Written by Veronica Peterson
The Studio has been hot, uncontrollably hot. We were dripping sweat on the press and the racks. We decided that we did enough work for the day and figured any shop talk could be said with sand between our toes and a cool water’s breeze. Millennium Park was close to downtown and convenient to get to, it’s only a ten-minute drive from the city. Founded in 2000, as one of West Michigan’s largest recreational parks it’s hard to imagine how a place like this could stay ‘hidden.’ I’ve been living in Grand Rapids for around two years now and there is still half of a city I have yet to see. How much of the city do people take for granted and how much of it isn’t advertised?
Grand Rapids sits as a little nook, a hub in Western Michigan, conservative-maybe but full of art and life. Millennium park features a 6-acre beach, a splash pad, and 18 miles of trails. There was just something wonderful about a garage full of sweaty people sprinting to the beach to swim with our jeans on.
After our trip, I started to ask around — what other places are there in Grand Rapids that generate excitement, and might otherwise have remained hidden? People mostly responded with places to grab a bite to eat. A couple of people recommend Belknap Park, a park established in the early 1900’s that features tennis courts, a baseball field and a hill for sledding.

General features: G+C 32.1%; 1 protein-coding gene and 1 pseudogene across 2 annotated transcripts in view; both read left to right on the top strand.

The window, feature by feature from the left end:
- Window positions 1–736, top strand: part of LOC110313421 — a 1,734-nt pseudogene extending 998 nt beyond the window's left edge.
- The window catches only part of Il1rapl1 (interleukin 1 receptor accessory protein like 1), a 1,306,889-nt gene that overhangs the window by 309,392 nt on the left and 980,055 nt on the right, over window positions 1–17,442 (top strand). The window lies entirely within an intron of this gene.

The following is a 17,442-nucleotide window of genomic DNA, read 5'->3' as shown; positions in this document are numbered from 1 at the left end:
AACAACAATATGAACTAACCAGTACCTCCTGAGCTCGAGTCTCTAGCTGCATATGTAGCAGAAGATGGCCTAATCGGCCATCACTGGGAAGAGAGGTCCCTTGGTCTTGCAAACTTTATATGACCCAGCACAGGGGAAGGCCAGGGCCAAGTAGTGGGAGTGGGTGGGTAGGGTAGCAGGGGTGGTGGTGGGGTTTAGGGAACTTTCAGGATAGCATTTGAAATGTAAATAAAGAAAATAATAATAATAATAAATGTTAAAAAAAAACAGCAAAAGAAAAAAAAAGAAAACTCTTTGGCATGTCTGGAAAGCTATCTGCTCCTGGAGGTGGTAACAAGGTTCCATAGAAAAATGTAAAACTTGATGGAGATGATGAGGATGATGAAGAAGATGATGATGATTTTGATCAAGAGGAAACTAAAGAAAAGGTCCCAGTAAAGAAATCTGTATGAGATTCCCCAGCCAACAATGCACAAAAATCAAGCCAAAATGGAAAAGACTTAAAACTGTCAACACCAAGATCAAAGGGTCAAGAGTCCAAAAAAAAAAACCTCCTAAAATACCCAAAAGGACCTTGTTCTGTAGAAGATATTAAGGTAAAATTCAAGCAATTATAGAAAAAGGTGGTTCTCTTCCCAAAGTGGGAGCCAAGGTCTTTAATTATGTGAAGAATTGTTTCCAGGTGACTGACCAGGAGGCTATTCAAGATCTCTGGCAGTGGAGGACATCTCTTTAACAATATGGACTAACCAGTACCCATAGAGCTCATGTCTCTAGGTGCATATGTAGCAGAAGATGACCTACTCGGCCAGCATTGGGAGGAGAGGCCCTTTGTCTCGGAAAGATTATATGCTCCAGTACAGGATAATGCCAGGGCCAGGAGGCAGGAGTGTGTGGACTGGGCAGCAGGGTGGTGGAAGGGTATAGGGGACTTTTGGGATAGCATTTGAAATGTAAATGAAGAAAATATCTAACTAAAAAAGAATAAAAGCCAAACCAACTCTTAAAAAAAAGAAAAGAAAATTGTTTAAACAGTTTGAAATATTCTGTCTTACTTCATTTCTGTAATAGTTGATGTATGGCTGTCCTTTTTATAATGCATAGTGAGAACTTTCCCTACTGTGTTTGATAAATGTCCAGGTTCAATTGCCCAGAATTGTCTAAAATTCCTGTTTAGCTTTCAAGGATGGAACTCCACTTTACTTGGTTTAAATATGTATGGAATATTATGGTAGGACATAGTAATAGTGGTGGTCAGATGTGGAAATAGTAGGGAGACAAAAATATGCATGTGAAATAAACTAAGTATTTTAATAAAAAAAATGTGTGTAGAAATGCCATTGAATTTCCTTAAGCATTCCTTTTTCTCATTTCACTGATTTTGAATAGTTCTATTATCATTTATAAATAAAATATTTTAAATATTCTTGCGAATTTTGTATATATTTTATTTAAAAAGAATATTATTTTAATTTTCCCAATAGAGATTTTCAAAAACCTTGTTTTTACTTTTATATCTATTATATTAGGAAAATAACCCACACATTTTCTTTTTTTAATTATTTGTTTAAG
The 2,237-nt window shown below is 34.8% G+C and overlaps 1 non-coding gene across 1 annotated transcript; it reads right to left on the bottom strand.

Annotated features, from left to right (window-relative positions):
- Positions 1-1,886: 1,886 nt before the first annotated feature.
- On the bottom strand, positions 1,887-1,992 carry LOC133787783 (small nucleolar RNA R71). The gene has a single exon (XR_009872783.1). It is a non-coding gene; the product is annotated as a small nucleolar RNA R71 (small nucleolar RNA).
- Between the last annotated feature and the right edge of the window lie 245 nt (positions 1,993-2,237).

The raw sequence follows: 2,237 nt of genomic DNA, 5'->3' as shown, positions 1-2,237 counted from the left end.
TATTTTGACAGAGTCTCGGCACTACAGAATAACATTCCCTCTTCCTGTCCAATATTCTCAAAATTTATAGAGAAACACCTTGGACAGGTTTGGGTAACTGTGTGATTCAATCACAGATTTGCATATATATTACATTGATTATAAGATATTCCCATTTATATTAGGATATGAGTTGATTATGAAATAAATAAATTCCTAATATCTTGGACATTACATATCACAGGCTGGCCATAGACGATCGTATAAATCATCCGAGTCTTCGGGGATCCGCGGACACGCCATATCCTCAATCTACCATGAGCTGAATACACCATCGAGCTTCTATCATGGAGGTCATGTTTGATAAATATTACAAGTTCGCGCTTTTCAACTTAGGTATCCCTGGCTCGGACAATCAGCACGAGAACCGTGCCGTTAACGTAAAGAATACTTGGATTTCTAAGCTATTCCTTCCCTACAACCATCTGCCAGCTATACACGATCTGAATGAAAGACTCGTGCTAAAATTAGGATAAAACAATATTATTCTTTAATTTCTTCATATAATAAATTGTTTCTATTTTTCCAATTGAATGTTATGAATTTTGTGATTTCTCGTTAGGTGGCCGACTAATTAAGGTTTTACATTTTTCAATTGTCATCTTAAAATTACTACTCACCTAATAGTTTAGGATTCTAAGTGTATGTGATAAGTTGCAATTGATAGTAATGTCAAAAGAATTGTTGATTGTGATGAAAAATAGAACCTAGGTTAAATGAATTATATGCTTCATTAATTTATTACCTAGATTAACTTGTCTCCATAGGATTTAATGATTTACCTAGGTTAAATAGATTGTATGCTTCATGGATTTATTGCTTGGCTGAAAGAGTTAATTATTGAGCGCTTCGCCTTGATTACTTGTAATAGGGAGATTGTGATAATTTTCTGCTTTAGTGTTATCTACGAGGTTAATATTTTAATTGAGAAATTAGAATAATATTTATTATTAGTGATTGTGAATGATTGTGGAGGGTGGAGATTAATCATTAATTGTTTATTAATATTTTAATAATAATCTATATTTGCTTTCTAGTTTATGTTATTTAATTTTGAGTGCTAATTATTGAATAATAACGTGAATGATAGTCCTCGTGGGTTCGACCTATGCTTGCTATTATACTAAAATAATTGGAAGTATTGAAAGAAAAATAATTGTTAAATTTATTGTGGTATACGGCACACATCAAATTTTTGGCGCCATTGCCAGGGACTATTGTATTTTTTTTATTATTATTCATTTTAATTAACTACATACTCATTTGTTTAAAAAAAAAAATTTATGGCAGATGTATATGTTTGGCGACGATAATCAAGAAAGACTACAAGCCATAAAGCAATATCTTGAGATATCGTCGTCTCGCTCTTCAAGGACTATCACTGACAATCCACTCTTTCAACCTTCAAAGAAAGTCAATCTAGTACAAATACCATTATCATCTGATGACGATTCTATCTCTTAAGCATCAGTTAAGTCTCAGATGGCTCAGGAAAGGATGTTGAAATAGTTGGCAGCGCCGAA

Getting involved in the music scene was also something suggested; but unless you’re a fan of the modern day ‘punk’ scene, then these venues aren’t for you. Grand Rapids has a number of music venues that exist underneath skate spots, or in the upper rooms of churches. These are great if you enjoy loud music and dancing, but are harder to get involved with if you aren’t immersed in the culture. They tend to only be open on select nights and it would involve more effort than a simple Google search to get into.
Now I suppose I’ll extend the question out to you, what hidden gems does your city hold? Do you think the way they are advertised or not advertised, contributes to the excitement or how we explore?
This post is part of a series of writings by the members of Not Design.